Inspiring stories of innovation from around the world, in many different sectors. Looking further afield might just provide a lightbulb moment for your organisation, or perhaps just a little motivation.
Steve Jobs built—and then revived—Apple by fusing technology with design. IBM has remained a top player in its industry for roughly a century by investing in research that is often a decade ahead of its time. Facebook “moves fast and maintains a stable infrastructure” (but apparently doesn’t break things anymore).
Each of these companies, in its own way, is a superior innovator. But what makes Google (now officially known as Alphabet) different is that it doesn’t rely on any one strategy, but deploys a number of them to create an intricate—but powerful—innovation ecosystem that seems to roll out innovations by the dozens.
The company is, of course, a massive enterprise, with $75 billion in revenues, over 60,000 employees and a dizzying array of products, from the core search business and the android operating system to nascent businesses like autonomous cars. So to better understand how Google innovates, I took a look at close look what it’s doing in one area: Deep Learning.
Read original article here.
Not everyone has the same strengths – if we did, that would be a bit boring. Realizing how people approach innovation and their strengths is something Tamara Kleinberg accomplishes. She created a tool, the Innovation Quotient Edge; for identifying your innovation strength.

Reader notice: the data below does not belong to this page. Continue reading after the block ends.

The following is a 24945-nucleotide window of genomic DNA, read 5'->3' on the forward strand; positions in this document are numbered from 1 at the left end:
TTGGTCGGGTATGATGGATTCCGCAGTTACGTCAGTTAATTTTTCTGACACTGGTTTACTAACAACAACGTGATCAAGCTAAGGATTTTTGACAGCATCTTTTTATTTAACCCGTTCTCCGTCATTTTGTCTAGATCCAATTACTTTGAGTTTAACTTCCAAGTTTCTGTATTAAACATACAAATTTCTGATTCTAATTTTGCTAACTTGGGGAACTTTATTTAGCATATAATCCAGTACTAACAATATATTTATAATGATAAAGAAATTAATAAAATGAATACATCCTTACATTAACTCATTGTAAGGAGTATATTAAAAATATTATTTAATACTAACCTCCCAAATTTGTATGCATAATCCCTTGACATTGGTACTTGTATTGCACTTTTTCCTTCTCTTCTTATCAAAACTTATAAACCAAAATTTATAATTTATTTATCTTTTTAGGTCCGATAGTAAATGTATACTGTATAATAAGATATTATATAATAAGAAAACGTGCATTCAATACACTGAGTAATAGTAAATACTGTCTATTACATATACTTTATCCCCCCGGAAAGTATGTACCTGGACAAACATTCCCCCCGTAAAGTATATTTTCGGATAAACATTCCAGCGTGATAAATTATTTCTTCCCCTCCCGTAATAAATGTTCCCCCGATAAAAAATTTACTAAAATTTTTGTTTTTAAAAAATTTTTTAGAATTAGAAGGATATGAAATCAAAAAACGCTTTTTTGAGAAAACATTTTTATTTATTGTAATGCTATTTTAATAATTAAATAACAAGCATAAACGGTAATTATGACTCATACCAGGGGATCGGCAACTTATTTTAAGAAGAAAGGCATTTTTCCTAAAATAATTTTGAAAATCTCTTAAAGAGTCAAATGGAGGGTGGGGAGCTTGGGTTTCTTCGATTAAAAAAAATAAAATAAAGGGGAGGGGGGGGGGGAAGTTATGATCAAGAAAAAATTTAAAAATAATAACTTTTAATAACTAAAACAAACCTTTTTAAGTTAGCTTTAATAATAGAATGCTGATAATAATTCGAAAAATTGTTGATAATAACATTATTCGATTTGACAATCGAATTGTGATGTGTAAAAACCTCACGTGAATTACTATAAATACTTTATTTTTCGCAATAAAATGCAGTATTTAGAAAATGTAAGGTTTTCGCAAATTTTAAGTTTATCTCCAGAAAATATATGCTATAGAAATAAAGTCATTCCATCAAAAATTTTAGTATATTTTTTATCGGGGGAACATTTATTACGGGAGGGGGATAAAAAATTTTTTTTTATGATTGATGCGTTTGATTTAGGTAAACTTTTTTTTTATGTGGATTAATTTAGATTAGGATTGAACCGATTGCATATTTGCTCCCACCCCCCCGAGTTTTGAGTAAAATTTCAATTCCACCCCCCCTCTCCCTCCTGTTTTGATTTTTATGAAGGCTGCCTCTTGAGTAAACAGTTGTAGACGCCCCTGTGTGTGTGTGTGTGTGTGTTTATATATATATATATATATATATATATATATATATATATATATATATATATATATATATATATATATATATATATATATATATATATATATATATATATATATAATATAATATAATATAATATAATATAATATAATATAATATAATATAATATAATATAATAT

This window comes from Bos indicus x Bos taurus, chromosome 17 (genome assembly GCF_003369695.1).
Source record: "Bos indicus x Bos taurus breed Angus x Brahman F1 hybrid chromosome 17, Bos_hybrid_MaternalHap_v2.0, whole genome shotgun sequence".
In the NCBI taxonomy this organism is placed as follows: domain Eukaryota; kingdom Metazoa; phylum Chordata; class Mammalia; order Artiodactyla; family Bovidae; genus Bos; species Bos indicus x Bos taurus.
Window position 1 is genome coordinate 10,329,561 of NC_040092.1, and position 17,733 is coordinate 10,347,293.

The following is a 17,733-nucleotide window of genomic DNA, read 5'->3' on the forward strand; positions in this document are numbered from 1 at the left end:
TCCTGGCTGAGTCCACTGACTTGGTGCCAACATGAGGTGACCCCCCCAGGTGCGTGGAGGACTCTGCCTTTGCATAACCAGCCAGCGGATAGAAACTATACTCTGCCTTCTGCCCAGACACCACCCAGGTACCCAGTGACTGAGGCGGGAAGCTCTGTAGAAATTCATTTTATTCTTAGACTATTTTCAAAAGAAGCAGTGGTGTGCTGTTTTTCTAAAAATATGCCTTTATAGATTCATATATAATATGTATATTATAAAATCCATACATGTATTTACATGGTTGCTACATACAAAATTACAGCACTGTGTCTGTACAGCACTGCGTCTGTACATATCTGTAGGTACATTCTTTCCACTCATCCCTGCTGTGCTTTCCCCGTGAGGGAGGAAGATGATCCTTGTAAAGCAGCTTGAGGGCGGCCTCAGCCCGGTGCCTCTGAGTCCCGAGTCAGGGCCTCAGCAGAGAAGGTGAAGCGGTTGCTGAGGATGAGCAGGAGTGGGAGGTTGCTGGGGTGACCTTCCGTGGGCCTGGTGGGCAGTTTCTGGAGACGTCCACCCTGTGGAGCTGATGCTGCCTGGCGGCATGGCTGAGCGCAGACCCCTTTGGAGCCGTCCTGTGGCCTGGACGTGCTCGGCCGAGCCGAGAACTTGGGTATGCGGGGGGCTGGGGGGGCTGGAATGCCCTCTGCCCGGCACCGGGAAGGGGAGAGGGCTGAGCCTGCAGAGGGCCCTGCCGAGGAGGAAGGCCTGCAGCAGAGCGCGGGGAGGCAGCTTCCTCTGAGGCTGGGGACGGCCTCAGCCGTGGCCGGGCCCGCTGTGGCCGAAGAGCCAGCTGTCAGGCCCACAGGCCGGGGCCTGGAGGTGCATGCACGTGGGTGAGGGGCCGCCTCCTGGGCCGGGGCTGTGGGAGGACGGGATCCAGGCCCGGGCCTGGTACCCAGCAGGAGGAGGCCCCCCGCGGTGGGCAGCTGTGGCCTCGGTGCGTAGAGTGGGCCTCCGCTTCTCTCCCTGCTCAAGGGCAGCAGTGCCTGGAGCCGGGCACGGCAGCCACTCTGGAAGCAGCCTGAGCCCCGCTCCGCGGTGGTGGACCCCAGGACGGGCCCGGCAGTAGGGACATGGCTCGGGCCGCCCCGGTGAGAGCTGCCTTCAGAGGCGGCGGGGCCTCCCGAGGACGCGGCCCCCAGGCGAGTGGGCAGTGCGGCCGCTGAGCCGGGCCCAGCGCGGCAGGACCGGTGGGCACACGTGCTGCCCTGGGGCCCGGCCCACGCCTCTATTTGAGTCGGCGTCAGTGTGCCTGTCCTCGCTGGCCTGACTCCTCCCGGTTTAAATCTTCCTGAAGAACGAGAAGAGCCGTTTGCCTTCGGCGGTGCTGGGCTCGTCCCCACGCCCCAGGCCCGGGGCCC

Tamara is known for her ability to innovate from ideation to implementation and has brought to market products for very large brands. For the past 18 years, she has advised companies such as Disney, Procter & Gamble, General Mills and Otterbox on fostering innovative ideas and people.
From the discussion with Tamara, she shared nine traits of innovators and how to identify the trait(s) that is your strength. The traits are:
Tech communities are booming all over Africa, says Nairobi-based Juliana Rotich, cofounder of the open-source software Ushahidi. But it remains challenging to get and stay connected in a region with frequent blackouts and spotty Internet hookups. So Rotich and friends developed BRCK, offering resilient connectivity for the developing world.
Listen to her TED Talk here.
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